Sixteen Rivers Press (2009)
Winner of the 2007 Sixteen Rivers Press Competition
“What is instantly remarkable in Again is the exquisite clarity of its imagery and its profound, fervid tone. Her voice is sensuous, attentive, intelligent, and ruthlessly honest as she interrogates the tangled relationship between what is said or kept secret, loved or feared, lit or kept in shadows.” —Laure-Anne Bosselaar
Listen to the Section Three, a single poem in fourteen parts, read in its entirety by the author (note that it may take a few moments to download):
THE OBSESSIVE GAZE (11:18)
While we slept, such heavy rain swept past
it shook the last roses loose. They lay
smashed on the deck this morning, their petals
scattered like big white tears. I shouldn’t say
a thing so sentimental. But there they were.
And you, my father, so long dead, why
should I not expect you to be everywhere,
reminding me how little will be left—
vague ache in my own daughter’s heart
as she sweeps the steps after rain whose mercy
is all in the coming, the coming again.
Her sister sang the song of the beast,
all breathy and pull-up-the-covers,
and then she slept, little puffs of dream
from across the room, while the beast lay
in the dust under her own bed, hissed
he would get her, ankle by ankle grab hold
then pull her down to eat her, skin and bone.
There was no safe hiding place. Her mother
warned never to hold the pillow over her face
or she’d turn blue. Blue like the baby
her mother had not brought home the afternoon
her sister had sworn, It’s inside her suitcase.
The suitcase kept still while her mother
held them too hard, then went to her room.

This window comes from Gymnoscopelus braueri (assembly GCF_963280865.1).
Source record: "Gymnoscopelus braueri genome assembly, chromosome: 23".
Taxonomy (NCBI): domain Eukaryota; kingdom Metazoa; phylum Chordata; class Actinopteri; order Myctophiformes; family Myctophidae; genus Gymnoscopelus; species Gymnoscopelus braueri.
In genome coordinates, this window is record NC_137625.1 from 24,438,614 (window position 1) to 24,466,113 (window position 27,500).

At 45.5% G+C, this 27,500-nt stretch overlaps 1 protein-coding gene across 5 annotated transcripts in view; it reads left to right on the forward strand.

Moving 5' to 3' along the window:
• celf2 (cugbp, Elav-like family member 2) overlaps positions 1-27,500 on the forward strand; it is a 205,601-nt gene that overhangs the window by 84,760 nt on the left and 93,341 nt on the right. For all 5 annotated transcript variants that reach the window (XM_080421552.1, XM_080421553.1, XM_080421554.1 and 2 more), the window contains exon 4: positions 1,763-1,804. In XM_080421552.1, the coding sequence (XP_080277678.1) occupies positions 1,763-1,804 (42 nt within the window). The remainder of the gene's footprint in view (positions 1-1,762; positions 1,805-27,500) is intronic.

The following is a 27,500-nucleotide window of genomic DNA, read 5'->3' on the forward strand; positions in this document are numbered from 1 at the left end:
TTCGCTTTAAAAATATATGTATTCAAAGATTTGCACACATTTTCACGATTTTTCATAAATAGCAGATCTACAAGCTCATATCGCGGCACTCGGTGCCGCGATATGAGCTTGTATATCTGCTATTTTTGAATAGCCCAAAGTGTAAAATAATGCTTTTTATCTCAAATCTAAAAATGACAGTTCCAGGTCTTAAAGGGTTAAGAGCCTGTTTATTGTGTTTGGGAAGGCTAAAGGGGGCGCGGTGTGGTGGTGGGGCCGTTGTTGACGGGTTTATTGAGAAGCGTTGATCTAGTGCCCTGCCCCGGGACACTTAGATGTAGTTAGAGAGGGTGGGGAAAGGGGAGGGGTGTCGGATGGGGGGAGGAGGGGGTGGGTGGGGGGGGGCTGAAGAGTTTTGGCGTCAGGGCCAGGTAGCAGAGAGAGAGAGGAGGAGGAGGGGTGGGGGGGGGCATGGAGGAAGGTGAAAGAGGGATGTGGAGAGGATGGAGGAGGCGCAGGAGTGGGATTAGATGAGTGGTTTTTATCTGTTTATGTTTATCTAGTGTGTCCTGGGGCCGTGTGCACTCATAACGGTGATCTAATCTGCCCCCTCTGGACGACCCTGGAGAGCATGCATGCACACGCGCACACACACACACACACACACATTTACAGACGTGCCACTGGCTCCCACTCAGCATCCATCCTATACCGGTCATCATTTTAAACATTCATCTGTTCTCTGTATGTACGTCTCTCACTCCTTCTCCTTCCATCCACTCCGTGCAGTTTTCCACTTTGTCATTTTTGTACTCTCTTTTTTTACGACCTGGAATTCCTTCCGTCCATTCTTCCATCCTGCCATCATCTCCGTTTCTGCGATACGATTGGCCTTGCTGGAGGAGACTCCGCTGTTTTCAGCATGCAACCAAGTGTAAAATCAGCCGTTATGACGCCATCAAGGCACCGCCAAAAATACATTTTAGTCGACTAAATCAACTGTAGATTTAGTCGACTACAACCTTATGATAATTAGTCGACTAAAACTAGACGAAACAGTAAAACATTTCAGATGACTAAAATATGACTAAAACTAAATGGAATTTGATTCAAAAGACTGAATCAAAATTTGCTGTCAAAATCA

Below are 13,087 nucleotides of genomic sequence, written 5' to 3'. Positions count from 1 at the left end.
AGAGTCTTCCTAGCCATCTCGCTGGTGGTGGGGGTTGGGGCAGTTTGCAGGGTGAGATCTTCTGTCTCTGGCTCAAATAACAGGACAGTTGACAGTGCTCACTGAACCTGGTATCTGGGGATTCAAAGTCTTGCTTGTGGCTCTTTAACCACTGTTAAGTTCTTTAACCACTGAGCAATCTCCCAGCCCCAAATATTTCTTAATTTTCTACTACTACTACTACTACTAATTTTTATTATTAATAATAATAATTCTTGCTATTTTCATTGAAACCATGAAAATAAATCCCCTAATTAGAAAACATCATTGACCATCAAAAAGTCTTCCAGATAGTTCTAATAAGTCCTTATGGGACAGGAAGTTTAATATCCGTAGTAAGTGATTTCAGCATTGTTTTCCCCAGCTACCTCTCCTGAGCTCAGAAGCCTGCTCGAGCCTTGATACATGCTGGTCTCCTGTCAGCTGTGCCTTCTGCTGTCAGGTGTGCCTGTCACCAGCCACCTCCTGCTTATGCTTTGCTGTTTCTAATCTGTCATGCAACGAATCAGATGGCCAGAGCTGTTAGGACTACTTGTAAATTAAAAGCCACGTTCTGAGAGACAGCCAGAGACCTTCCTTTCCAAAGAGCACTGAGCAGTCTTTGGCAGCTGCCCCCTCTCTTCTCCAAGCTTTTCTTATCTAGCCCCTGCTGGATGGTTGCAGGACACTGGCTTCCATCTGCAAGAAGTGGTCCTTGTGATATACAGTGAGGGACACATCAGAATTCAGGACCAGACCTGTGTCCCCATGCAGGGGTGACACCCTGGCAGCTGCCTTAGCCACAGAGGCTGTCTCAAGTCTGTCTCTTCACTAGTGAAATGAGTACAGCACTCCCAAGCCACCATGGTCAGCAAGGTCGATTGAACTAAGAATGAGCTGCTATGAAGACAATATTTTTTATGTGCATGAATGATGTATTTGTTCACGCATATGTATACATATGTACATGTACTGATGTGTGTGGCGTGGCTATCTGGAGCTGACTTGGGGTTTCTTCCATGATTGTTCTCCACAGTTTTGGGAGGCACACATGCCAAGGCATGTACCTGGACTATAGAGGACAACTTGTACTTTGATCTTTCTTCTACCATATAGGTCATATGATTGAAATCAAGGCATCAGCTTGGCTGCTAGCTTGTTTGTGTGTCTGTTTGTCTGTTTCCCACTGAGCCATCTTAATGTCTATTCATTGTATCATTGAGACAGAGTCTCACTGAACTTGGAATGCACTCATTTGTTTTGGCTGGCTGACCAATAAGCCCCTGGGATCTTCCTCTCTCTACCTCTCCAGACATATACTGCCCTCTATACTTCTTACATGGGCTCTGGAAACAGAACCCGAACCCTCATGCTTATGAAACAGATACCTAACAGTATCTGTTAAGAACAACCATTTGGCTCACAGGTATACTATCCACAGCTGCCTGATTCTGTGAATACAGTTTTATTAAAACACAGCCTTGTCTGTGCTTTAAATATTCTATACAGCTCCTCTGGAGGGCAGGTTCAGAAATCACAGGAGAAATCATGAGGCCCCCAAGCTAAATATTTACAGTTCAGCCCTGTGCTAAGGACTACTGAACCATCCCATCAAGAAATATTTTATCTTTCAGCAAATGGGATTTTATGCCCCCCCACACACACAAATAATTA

Her sister went to the suitcase, opened it.
Silkiness, bunched up like a wrong answer.
That night her sister whispered the beast
would follow them everywhere, even if
they moved to Arabia and wore veils
and perfumes, the beast would be able
to tell who they were. He had eaten
their brother, had a taste for their blood.
The only thing that would save them was song.
It’s a really really long song, her sister said.
But it’s the only thing. It starts out, ‘Star light.’
She leaned at the dark and sang again: ‘Star light.’
She leaned more, listening. You just have to
make it up as you go. If he likes it, you’re free.
Knightgown, they called me, and how I wished
a nightgown would descend on me whenever
I stood before them, to hide my fat girl body
from their mocking eyes and tongues.
You may be the smartest girl in the class,
but you’re also the fattest! All these years later,
I can still name the one who shouted that,
remember looking down at the rough dirt
playground, strewn with maple seeds,
then back up to the old brick building where,
the day before, I’d been made to go recite
the Gettysburg Address, lean speech
the fat fourth-grade phenomenon reeled off
to every class, blood rising high in high
school boys’ faces as they laughed behind
their hands. Now we are engaged . . .
I grew to hate my arms and legs, the way
my stomach sat like something extra
in my lap. My whole body seemed extra,
an outer fleshy suit sealed tight to the one
I knew was truly mine, the long slim lithe one
like my sister’s, like those of girls in books I read,
or almost all the other girls who lived, but when
I climbed trees to dream of it, the branches
threatened to give way, and I trembled,
clutching the firm, fat trunk, my twin.
Being slow at books would be far worse,
but how much worse I seemed to know
less and less. Then, thirteen, I fasted
during Lent. My clothes began to drift past
the extra body I was killing off, uneaten
sweet by sweet. I loved denying her. I loved
the strange sensation of walking light
into a room. Most of all, I loved the end
of taunts. Then one night in the mirror I saw
the fat one pouring back inside the shadows
of my thinness. She looked so lost.
Still, I turned away. But she never left me.
Not even the cries of lovers alter her. Night
after night, she lies in my arms, wanting.